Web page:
Honey was useful to mankind in many ways. It was the only sweetening used until granulated sugar and maple syrup became available in the early 1600s. It served not only as a food, but also as a medicine and a preservative. Some beekeepers added water to liquid honey and allowed it to ferment to produce a wine called mead, probably the first wine known to mankind. In the middle ages, honey wine was served as a ceremonial wine at weddings. It was common practice to give the new bride and groom enough mead to last until the next full moon to insure a happy marriage and healthy offspring. The name given to this period was the “honeymoon.” Beeswax, the empty cells in which honey is stored, had a number of important uses: candles, sealant for canned goods, cosmetics and other uses too numerous to address here.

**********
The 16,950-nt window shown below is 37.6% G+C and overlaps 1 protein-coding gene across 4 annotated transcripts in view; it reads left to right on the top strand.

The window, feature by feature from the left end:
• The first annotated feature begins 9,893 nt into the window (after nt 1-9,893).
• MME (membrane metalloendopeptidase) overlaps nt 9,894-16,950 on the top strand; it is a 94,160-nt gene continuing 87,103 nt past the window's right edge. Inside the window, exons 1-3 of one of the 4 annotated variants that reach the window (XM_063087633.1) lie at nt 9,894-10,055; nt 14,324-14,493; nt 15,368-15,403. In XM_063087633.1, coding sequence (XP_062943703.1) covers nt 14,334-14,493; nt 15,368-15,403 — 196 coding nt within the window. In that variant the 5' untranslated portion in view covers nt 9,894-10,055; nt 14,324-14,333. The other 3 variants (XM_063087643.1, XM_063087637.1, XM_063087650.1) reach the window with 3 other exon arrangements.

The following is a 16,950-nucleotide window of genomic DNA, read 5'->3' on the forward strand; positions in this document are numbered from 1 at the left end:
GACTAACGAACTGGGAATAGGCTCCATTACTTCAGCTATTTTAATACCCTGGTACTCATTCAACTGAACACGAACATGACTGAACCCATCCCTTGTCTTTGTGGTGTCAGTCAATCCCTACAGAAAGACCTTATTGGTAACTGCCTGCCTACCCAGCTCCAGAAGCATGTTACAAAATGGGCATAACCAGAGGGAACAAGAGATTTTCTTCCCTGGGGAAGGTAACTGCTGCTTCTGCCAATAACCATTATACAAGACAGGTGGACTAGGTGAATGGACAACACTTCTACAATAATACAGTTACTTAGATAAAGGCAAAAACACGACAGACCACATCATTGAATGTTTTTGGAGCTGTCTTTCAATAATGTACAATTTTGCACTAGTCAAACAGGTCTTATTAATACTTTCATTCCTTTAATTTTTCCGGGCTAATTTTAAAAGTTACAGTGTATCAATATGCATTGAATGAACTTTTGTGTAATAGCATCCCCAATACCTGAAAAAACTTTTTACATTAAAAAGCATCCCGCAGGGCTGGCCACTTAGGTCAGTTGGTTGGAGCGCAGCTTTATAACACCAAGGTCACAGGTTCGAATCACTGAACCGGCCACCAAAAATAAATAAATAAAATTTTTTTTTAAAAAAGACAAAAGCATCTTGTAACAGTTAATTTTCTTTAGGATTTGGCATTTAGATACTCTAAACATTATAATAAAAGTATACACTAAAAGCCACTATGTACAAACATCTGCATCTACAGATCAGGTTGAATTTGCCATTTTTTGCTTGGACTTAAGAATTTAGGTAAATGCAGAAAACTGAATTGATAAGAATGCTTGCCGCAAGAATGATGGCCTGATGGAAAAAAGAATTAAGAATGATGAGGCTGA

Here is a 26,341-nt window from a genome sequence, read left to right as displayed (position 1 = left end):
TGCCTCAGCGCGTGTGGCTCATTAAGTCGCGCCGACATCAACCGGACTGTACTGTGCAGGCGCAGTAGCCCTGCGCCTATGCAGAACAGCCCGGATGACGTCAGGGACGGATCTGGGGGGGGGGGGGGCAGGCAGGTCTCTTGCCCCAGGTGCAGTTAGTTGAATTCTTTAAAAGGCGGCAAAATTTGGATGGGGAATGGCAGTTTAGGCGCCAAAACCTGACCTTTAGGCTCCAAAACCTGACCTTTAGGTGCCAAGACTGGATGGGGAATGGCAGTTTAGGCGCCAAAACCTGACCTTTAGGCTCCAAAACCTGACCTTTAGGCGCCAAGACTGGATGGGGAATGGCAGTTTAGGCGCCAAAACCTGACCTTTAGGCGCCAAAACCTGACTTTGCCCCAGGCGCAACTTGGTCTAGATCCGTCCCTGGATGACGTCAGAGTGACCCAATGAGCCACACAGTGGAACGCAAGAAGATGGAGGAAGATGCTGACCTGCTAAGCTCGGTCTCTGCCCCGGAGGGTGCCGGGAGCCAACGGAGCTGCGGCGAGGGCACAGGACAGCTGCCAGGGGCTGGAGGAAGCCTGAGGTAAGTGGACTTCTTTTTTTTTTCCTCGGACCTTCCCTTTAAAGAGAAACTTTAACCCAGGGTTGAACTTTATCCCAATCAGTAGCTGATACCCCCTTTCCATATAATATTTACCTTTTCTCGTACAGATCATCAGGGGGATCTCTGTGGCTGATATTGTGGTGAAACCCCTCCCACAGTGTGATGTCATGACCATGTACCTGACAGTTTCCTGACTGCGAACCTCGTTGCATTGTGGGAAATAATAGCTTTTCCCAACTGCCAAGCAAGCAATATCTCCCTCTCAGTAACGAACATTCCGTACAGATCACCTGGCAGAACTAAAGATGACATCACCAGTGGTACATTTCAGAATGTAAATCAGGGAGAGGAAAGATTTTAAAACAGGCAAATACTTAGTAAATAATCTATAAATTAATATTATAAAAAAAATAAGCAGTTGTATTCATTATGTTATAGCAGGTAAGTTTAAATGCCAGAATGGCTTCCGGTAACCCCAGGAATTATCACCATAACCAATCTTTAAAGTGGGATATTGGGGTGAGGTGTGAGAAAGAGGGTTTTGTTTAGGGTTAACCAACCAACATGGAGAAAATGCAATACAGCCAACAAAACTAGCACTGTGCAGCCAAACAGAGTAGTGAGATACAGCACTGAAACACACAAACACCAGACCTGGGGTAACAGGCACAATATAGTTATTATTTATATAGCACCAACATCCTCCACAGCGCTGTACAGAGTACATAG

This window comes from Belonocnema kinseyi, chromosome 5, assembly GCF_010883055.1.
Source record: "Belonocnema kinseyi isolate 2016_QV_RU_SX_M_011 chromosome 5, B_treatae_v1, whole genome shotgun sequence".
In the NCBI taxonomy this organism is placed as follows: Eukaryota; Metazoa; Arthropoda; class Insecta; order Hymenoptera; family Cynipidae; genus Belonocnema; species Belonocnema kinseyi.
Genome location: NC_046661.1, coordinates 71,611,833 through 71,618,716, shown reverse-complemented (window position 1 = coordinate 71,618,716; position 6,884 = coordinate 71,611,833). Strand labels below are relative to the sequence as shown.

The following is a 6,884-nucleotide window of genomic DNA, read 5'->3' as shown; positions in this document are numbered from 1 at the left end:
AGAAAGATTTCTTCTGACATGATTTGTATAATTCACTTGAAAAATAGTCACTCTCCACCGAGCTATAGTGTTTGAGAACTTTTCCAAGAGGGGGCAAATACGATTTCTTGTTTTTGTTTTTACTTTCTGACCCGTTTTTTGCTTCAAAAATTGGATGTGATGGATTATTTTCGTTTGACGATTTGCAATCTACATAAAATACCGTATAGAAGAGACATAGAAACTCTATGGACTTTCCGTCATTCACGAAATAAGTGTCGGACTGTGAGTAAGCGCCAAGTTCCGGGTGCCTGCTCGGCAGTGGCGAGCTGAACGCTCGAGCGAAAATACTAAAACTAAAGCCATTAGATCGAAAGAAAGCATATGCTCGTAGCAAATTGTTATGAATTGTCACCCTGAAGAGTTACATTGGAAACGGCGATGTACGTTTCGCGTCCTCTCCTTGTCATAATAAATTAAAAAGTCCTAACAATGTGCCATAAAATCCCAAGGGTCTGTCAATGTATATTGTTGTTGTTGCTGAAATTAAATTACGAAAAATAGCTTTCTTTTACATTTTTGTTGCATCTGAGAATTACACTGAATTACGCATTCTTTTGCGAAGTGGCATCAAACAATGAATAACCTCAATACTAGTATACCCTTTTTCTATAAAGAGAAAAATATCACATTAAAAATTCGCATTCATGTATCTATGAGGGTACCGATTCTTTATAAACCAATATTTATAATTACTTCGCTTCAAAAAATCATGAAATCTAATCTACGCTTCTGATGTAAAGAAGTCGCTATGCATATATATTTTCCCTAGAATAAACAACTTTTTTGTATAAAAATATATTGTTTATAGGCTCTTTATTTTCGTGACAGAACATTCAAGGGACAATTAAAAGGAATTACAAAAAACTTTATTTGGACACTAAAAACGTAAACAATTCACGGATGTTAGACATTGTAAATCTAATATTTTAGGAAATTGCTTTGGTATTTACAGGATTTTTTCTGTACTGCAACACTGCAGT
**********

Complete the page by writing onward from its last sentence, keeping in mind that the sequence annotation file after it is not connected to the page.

After the arrival and establishment of honey bees in Virginia and Massachusetts, bees began to move westward after swarming each year; it is estimated that they moved about 50 miles a year. The first documented honey bee swarm in Southeast Michigan was reported in 1776. When Michigan homesteaders began clearing the forest for cultivation, bee trees could be maintained on location, split open for removal of the honey and bees, or cut apart and transported to a place where other such nests had been established-an apiary.

In the late 1700s and throughout the 1800s, many scientific experiments were conducted to learn more about honey bee biology. Observations made in 1792 by Francois Huber, who was blind, and his servant determined that queen bees were developed from worker bees, that the queen (not king) ruled the hive, and that the cause of swarming was overcrowding. In 1851, Reverend Lorenzo Langstroth developed the 10 frame movable frame hive which essentially did away with the skep and revolutionized the beekeeping industry. The interior dimensions of the hive were based on the principle of “bee space.” Langstroth realized that bees leave open a space of 5/16”, build extra wax comb in spaces over 3/8” and deposit propolis (a gummy substance from plants) in spaces of ¼” or less. Rev. Langstroth became known as the “Father of Modern Beekeeping.”